Rated 3 out of 5 by from The End of Food "The End of Food" by Paul Roberts is an informative book about the global food market. Paul Roberts definitely did his work when it came to researching this book. Evidence of the research is found in the large "Notes" section in the back of the book. This book made me think about where exactly the food on my table comes from and if it really is as safe to eat as I think it is. Fear and a bit of anxiety over the safety of my food is a side effect from reading this book. The book does contain a number of what if scenarios that can be alarming, but it is also full of real life events that I vaguely remember happening and it was interesting to read about them in the context of the global food market. Robert Paul’s main theme of the book is to point out that the economic realities of the food system in the world today are not compatible with the growing number of people and the growing number of demands put on that market. As the world grows, especially as a larger percentage of China’s people become wealthier, the demand for meat will outgrow the supply and thus the world supply of grain will also be strained (more meat needed, therefore more grain needed to raise the animals). Some chapters were riveting for me to read, especially the ones with a science theme, but some chapters dragged on, especially the ones about the politics of food. I guess if you are into both science and politics you would love this book, but if you are like me and one tends to catch your interest more than the other you will probably enjoy the book, but not love it
Date published: 2008-09-03

– More About This Product –

The End of Food

by Paul Roberts

Format: Trade Paperback

Dimensions: 432 pages, 8 × 5.31 × 1.03 in

Published: May 6, 2009

Publisher: Houghton Mifflin Harcourt

Language: English

The following ISBNs are associated with this title:

ISBN - 10: 0547085974

ISBN - 13: 9780547085975

About the Book

Roberts investigates the modern food system and presents a startling truth--how manufacturers make, market, and transport food is no longer compatible with the billions of consumers the system was built to serve.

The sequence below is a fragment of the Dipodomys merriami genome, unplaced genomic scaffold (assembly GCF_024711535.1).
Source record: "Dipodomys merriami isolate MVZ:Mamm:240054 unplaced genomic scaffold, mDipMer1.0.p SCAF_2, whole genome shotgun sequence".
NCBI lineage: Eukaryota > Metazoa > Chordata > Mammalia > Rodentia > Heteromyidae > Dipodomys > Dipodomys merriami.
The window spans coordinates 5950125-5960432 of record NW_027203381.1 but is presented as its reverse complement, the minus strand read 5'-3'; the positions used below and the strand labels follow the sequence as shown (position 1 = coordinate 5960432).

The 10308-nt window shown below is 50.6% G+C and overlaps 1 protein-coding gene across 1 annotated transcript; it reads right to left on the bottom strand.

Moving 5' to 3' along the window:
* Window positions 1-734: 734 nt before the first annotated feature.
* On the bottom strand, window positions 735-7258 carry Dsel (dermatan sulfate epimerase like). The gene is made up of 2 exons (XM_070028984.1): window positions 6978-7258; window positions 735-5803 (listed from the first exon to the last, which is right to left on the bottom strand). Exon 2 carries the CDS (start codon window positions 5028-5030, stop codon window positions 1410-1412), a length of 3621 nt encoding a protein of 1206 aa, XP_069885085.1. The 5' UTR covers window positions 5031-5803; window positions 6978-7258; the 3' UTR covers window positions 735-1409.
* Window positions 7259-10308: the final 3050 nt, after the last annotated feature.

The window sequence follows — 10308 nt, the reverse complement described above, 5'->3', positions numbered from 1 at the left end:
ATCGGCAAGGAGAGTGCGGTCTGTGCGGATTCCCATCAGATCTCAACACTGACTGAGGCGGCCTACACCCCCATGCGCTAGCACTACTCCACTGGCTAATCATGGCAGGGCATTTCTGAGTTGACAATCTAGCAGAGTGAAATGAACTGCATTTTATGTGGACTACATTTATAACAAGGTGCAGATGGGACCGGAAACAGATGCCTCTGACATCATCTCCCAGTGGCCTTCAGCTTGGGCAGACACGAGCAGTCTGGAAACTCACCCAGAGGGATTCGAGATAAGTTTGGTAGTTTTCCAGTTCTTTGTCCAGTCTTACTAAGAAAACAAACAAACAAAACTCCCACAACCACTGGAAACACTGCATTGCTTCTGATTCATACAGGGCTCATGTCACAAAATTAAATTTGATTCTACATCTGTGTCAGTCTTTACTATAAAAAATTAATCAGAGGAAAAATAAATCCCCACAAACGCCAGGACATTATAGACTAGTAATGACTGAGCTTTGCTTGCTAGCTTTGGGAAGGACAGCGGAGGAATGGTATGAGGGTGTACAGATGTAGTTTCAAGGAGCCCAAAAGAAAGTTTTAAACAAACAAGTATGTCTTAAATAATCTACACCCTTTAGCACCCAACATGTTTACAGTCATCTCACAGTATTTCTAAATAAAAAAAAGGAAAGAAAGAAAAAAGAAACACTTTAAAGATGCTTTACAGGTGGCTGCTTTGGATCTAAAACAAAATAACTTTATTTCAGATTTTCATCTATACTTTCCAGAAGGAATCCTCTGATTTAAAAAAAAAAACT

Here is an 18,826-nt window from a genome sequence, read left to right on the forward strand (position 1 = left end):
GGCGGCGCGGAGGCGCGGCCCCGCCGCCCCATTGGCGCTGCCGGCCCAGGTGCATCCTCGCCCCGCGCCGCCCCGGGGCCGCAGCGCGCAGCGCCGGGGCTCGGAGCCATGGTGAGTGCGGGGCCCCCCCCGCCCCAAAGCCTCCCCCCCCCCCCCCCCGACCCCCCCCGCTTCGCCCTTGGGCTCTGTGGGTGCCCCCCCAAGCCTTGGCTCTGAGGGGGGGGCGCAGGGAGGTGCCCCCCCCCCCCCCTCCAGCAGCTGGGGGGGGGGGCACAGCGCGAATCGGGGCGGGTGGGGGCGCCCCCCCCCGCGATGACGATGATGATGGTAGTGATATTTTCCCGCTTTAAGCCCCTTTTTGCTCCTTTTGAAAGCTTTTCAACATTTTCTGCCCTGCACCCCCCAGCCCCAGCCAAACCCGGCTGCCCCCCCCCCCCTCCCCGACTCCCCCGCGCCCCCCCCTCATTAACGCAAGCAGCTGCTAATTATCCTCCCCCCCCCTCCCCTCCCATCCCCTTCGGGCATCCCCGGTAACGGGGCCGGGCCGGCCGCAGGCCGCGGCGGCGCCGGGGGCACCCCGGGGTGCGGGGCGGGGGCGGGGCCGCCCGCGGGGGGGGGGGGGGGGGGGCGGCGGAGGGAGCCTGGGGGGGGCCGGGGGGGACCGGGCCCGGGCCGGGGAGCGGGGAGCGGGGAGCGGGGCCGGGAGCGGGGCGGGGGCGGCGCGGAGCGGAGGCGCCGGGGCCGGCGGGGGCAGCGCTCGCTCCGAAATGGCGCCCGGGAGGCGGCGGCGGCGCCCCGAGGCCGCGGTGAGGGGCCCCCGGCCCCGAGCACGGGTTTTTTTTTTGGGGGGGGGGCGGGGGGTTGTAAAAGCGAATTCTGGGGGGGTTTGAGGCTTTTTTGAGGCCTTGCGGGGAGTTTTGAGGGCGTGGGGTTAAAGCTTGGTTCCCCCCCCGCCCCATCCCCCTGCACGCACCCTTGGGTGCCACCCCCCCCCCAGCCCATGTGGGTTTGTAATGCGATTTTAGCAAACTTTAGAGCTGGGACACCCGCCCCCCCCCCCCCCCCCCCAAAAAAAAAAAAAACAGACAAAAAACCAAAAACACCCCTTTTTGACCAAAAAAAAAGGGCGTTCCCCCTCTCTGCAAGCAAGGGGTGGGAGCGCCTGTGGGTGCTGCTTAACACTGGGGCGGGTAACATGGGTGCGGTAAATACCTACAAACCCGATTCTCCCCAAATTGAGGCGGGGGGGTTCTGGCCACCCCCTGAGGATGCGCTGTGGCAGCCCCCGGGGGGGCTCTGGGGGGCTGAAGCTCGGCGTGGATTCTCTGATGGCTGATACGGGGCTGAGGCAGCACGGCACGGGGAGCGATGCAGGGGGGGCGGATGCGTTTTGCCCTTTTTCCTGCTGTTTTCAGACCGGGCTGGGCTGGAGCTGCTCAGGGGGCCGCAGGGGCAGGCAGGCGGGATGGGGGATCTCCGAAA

Table of Contents

Contents Prologue ix

I 1 Starving for Progress 3 2 It''s So Easy Now 29 3 Buy One, Get One Free 57 4 Tipping The Scales 82

II 5 Eating For Strength 113 6 The End Of Hunger 144 7 We Are What We Eat 175 8 In The Long Run 205

III 9 Magic Pills 239 10 Food Fight 269

Epilogue: Nouvelle Cuisine 298 Acknowledgments 323 Notes 324 Bibliography 363 Index 366

From the Publisher

Salmonella-tainted tomatoes, riots, and skyrocketing prices are only the latest in a series of food-related crises that have illuminated the failures of the modern food system. InThe End of Food,Paul Roberts investigates this system and presents a startling truth-how we make, market, and transport our food is no longer compatible with the billions of consumers the system was built to serve.

The emergence of large-scale and efficient food production forever changed our relationship with food and ultimately left a vulnerable and paradoxical system in place. High-volume factory systems create new risks for food-borne illness; high-yield crops generate grain, produce, and meat of declining nutritional quality; and while nearly a billion people are overweight, roughly as many people are starving.

In this vivid narrative, Roberts presents clear, stark visions of the future and helps us prepare to make the necessary decisions to survive the demise of food production as we know it.

About the Author

Paul Roberts is the author of The End of Oil, a finalist for the New York Public Library''s Helen Bernstein Book Award in 2005. He has written about resource economics and politics for numerous publications, including the Los Angeles Times, the Washington Post, and Rolling Stone, and lectures frequently on business and environmental issues. He lives in Washington State.

Editorial Reviews

An indispensable book. . .the best analysis of the global food economy you are likely to find.-Michael Pollan



Everyone''s got to eat, and this spellbinding book makes it clear why that may be a problem.-Bill McKibben